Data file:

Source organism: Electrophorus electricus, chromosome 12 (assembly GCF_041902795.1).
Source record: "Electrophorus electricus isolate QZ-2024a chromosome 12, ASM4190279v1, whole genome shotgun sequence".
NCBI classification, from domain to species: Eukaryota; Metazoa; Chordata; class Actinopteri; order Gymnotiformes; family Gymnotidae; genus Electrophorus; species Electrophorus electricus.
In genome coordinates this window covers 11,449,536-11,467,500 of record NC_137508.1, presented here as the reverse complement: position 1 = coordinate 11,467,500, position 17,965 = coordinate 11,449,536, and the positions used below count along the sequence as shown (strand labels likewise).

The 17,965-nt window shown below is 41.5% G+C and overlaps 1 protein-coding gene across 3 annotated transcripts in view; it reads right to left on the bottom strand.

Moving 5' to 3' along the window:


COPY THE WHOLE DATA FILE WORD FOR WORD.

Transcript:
Source organism: Electrophorus electricus, chromosome 12 (assembly GCF_041902795.1).
Source record: "Electrophorus electricus isolate QZ-2024a chromosome 12, ASM4190279v1, whole genome shotgun sequence".
NCBI classification, from domain to species: Eukaryota; Metazoa; Chordata; class Actinopteri; order Gymnotiformes; family Gymnotidae; genus Electrophorus; species Electrophorus electricus.
In genome coordinates this window covers 11,449,536-11,467,500 of record NC_137508.1, presented here as the reverse complement: position 1 = coordinate 11,467,500, position 17,965 = coordinate 11,449,536, and the positions used below count along the sequence as shown (strand labels likewise).

The 17,965-nt window shown below is 41.5% G+C and overlaps 1 protein-coding gene across 3 annotated transcripts in view; it reads right to left on the bottom strand.

Moving 5' to 3' along the window: